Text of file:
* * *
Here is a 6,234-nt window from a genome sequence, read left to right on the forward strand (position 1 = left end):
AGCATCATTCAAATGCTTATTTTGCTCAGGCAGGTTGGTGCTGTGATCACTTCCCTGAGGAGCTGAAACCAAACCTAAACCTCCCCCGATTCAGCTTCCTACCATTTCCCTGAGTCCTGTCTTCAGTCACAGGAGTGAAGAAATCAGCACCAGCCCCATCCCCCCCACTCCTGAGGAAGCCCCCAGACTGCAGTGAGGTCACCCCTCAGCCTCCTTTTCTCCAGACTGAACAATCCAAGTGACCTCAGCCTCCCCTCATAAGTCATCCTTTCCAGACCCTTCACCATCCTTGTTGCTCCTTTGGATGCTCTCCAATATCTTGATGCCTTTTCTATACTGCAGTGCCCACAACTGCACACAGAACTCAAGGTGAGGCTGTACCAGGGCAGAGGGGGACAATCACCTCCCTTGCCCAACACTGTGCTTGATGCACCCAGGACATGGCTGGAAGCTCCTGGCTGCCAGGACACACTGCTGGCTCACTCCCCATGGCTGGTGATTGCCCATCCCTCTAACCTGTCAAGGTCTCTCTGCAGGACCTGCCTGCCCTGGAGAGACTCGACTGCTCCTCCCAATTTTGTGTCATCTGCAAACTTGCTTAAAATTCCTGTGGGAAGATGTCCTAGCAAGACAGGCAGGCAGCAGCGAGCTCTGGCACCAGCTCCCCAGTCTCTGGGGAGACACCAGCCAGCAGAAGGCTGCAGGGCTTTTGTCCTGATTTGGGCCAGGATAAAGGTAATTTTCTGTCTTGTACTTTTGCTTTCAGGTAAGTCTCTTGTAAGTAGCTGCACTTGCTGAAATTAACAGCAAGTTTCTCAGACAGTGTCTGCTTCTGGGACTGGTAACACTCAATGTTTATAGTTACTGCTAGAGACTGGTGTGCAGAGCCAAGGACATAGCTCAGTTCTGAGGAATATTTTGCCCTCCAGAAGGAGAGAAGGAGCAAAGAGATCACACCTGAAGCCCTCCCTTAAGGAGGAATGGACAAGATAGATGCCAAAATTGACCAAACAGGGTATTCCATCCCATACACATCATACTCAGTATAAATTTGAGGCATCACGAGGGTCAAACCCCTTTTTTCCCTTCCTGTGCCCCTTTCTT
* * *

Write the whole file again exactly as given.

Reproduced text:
Here is a 6,234-nt window from a genome sequence, read left to right on the forward strand (position 1 = left end):
AGCATCATTCAAATGCTTATTTTGCTCAGGCAGGTTGGTGCTGTGATCACTTCCCTGAGGAGCTGAAACCAAACCTAAACCTCCCCCGATTCAGCTTCCTACCATTTCCCTGAGTCCTGTCTTCAGTCACAGGAGTGAAGAAATCAGCACCAGCCCCATCCCCCCCACTCCTGAGGAAGCCCCCAGACTGCAGTGAGGTCACCCCTCAGCCTCCTTTTCTCCAGACTGAACAATCCAAGTGACCTCAGCCTCCCCTCATAAGTCATCCTTTCCAGACCCTTCACCATCCTTGTTGCTCCTTTGGATGCTCTCCAATATCTTGATGCCTTTTCTATACTGCAGTGCCCACAACTGCACACAGAACTCAAGGTGAGGCTGTACCAGGGCAGAGGGGGACAATCACCTCCCTTGCCCAACACTGTGCTTGATGCACCCAGGACATGGCTGGAAGCTCCTGGCTGCCAGGACACACTGCTGGCTCACTCCCCATGGCTGGTGATTGCCCATCCCTCTAACCTGTCAAGGTCTCTCTGCAGGACCTGCCTGCCCTGGAGAGACTCGACTGCTCCTCCCAATTTTGTGTCATCTGCAAACTTGCTTAAAATTCCTGTGGGAAGATGTCCTAGCAAGACAGGCAGGCAGCAGCGAGCTCTGGCACCAGCTCCCCAGTCTCTGGGGAGACACCAGCCAGCAGAAGGCTGCAGGGCTTTTGTCCTGATTTGGGCCAGGATAAAGGTAATTTTCTGTCTTGTACTTTTGCTTTCAGGTAAGTCTCTTGTAAGTAGCTGCACTTGCTGAAATTAACAGCAAGTTTCTCAGACAGTGTCTGCTTCTGGGACTGGTAACACTCAATGTTTATAGTTACTGCTAGAGACTGGTGTGCAGAGCCAAGGACATAGCTCAGTTCTGAGGAATATTTTGCCCTCCAGAAGGAGAGAAGGAGCAAAGAGATCACACCTGAAGCCCTCCCTTAAGGAGGAATGGACAAGATAGATGCCAAAATTGACCAAACAGGGTATTCCATCCCATACACATCATACTCAGTATAAATTTGAGGCATCACGAGGGTCAAACCCCTTTTTTCCCTTCCTGTGCCCCTTTCTT